Monday, January 21, 2013

The Hero Who Walked

I find the coincidence of MLK Day and the celebration of the second inauguration of Barack Obama falling on the same date to be greatly moving.  I'm impressed by how much change can happen during one's lifetime.  It's one of those moments where I wish we had a way to tell important figures of the past what happens after they're gone.  Did Dr King envision a first family like the one we have living in the White House by now, or not for another century?  It's sooner than I expected it to happen and it makes me very proud as an American.

When I was in high school there was no official recognition yet of MLK Day.  We went to school as usual and there was nothing to mark the day as different from any other.  One year I remember our vice principal, who was African-American, standing at the entrance of the school telling just the African-American students they could go home.  This caused a bit of a stir, and even at the time it seemed like an ill-considered tribute that did a disservice to the black students by having them miss school while others went, but looking back I understand a little better the vice principal's frustration.

Now, of course, things are different.  My children have the day off (as do the students at my old high school) and they are taught the significance of Dr King to our history as part of a generally accepted curriculum.  He is rightly recognized as a hero, and as such his image and name are held up by people on both sides of issues to bolster their points, even when it has little connection.  (I'm flabbergasted that gun enthusiasts would say our nation's most famous promoter of non-violence and a victim of assassination by gun that Dr King would have championed their causes as well, but I'll take it as a positive sign of progress that they even want to make such an attempt at an association.)

Whenever I think of Dr King, though, I think of a conversation I had with Aden when she was five.  (Mona was three, Quinn was two months, and Ian was in Iraq on his first deployment.)  I didn't have a blog back then, but I wrote mass emails frequently to be more connected to the world outside my house where I felt somewhat trapped.  This was the message I wrote half a dozen years ago:



Jan 14, 2007

Aden asked me this morning why she doesn't have to go to school tomorrow if it isn't Saturday.  I told her it was a holiday.  "Which one?"  Martin Luther King Jr. Day. "Who was Martin Luther King Jr?"  I told her he was a hero who helped Americans see that people shouldn't be treated differently just because of how they look.  She thought about that for a minute and then asked, "Did he walk or fly?"  I said he walked.  I tried to tell her a bit about that it used to be considered okay for people with skin like ours to treat people like her teacher Ms Audrey or her friend Truman badly, just because their skin is darker.  I told her there were things people in this country used to think women couldn't do either, like vote or have certain jobs.  She didn't have much to say about that, but a few hours later when I was online she wanted to know if we could call up "the hero who walked."  I told her he was dead and she was very surprised.  We checked out some photos of Martin Luther King Jr. on Wikipedia, and she seemed satisfied.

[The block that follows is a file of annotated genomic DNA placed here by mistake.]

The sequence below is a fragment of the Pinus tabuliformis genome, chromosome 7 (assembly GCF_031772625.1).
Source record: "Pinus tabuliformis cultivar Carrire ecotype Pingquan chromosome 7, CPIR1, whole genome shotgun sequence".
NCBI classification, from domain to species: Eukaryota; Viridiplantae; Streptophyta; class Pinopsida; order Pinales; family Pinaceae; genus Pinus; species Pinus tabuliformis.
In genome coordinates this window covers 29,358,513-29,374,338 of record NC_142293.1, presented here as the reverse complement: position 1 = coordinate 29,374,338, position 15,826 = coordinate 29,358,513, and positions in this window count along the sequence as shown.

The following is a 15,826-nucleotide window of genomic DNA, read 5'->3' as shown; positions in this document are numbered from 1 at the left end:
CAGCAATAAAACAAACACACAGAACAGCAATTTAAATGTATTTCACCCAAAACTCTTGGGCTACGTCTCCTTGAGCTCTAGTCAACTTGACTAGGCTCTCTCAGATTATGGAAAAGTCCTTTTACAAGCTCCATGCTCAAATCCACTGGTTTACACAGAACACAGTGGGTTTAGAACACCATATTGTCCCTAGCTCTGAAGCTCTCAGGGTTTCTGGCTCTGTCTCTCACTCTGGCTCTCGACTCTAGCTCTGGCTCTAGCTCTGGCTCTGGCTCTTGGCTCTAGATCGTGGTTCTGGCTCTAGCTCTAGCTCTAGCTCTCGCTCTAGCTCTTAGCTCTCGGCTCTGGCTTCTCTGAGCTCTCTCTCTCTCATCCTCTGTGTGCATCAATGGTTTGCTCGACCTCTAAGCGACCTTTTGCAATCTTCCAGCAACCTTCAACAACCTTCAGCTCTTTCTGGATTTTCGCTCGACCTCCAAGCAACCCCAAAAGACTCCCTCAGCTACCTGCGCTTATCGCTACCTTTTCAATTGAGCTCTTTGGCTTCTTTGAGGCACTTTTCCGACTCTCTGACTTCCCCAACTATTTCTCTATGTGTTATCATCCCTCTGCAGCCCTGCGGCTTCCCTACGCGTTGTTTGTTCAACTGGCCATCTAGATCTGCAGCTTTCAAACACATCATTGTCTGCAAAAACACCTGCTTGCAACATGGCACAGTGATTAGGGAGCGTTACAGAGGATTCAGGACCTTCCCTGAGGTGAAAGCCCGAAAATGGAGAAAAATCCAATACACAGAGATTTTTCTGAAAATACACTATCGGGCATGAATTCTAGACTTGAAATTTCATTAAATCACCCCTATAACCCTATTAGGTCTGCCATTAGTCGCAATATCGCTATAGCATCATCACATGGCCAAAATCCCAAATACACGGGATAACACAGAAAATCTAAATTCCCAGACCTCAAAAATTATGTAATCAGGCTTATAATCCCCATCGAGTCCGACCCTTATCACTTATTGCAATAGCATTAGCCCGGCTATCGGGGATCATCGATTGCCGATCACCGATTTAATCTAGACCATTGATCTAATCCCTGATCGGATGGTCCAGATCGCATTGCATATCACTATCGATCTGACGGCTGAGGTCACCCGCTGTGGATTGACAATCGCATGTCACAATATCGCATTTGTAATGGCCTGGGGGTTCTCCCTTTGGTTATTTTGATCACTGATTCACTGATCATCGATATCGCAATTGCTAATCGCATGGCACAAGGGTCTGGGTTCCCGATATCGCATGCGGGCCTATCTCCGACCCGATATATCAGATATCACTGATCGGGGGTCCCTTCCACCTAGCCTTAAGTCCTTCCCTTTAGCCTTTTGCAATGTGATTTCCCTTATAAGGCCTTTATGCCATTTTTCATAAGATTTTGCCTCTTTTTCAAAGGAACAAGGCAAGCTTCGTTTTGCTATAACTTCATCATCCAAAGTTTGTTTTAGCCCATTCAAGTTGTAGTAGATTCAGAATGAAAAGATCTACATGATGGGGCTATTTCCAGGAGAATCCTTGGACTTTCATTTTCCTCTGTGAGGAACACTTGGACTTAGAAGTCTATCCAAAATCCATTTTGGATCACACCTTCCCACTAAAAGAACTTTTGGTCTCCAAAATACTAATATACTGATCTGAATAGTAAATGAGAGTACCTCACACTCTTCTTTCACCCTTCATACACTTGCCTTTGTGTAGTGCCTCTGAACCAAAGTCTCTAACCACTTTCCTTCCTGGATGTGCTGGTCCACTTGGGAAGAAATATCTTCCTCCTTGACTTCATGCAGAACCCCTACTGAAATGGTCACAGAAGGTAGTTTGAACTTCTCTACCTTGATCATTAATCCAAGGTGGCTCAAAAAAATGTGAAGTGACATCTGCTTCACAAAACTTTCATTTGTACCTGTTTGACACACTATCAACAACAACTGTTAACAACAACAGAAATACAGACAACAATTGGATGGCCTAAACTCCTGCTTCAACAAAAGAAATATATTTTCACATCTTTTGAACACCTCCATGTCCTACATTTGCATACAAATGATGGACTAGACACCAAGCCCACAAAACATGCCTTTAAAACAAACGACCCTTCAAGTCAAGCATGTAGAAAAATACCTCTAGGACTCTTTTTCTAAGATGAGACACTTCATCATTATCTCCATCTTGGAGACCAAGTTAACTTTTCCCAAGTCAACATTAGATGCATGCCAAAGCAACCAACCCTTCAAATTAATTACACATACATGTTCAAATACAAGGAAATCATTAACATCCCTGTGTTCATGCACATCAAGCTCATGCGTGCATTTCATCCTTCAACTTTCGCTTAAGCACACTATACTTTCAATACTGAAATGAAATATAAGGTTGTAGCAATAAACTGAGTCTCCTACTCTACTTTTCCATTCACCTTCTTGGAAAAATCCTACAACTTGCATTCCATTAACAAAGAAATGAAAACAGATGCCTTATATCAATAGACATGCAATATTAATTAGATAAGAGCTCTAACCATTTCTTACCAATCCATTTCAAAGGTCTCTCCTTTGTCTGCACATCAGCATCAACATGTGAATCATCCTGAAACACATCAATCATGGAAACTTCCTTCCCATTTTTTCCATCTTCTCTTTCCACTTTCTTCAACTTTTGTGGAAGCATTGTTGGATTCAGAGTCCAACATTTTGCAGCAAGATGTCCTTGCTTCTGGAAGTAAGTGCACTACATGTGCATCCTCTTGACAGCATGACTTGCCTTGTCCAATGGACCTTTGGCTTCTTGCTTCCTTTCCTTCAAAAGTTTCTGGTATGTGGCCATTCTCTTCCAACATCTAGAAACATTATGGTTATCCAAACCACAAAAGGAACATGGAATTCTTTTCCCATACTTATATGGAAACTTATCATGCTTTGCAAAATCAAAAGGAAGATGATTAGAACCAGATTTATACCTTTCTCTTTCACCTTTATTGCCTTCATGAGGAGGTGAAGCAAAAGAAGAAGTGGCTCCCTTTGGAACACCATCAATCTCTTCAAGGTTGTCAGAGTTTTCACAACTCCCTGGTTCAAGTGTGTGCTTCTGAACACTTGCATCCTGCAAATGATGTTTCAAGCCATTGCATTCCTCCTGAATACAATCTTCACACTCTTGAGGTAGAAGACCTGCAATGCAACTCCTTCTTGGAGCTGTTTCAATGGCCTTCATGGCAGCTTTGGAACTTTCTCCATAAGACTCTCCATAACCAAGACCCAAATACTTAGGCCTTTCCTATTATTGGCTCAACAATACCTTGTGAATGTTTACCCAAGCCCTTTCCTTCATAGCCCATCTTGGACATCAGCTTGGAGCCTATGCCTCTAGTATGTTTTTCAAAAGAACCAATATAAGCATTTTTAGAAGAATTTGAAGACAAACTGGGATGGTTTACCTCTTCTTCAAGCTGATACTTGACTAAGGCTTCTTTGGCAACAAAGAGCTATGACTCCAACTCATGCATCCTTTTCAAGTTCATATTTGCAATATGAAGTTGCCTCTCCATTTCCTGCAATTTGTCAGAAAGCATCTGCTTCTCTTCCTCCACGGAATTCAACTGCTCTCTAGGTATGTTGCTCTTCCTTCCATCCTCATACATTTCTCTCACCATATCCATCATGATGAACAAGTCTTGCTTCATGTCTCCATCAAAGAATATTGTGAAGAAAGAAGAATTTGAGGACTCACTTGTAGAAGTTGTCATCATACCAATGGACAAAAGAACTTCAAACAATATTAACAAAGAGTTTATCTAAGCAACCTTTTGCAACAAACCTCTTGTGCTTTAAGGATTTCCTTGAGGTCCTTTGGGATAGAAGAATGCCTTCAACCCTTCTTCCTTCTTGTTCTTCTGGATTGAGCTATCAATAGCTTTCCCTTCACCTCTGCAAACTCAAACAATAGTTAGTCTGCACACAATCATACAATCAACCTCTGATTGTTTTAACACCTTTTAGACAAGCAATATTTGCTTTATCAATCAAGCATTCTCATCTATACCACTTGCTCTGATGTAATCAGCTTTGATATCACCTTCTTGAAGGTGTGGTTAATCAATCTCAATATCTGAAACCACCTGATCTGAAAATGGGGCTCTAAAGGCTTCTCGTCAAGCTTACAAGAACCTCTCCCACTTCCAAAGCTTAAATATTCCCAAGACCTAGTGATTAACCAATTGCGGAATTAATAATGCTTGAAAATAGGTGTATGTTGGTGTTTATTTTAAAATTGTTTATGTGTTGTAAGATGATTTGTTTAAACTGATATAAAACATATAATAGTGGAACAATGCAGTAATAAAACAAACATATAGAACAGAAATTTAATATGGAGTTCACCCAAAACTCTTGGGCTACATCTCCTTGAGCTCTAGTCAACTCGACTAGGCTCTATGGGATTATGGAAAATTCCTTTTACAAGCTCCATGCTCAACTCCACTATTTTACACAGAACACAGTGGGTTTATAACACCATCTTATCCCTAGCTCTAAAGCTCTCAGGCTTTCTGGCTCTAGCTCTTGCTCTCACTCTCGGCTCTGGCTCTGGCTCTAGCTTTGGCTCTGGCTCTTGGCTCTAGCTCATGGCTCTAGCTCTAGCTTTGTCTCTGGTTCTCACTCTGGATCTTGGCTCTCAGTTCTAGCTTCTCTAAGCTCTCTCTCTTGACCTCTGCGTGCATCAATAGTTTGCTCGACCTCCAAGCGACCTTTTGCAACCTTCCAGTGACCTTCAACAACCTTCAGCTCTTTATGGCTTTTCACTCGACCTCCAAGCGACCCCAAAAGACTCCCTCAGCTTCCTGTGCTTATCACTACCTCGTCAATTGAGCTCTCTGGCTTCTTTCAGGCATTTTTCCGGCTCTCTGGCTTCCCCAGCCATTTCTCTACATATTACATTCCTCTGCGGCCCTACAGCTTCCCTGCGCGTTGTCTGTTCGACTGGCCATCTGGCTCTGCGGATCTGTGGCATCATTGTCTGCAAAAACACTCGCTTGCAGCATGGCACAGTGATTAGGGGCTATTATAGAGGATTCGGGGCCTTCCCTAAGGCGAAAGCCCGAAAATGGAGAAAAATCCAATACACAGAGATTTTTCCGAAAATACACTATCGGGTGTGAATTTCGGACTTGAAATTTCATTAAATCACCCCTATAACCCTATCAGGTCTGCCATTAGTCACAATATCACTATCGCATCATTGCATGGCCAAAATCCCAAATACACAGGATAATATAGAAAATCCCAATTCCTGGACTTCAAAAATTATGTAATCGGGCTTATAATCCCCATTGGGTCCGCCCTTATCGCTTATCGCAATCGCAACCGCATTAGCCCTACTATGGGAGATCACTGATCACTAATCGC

Now we have a rocket ship to paint in the living room.

Love,

Kory


And years later that's how I still think of Dr King:  The hero who walked.  So how fitting that our re-elected president will participate in a parade today, where he will walk in our nation's capital in celebration of so much that is right with our country.

Happy MLK and inauguration day, everyone!  It's a good day to be an American.

3 comments:

  1. Festivities abound here! A great day, indeed...

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  2. A couple of years ago I had a good conversation with my older son about MLK, Jr., initiated by reading the book, "My Brother Martin," which we own. I always remember that day. It was a good conversation.

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  3. I too was moved by the fact MLK Day and Pres. Obama's second inauguration were on the same day.

    I had an entirely new appreciation for Dr. King when I taught in an inner city school and what his efforts meant for my babies there.


    I love that description of MLK for it is truly appropriate.

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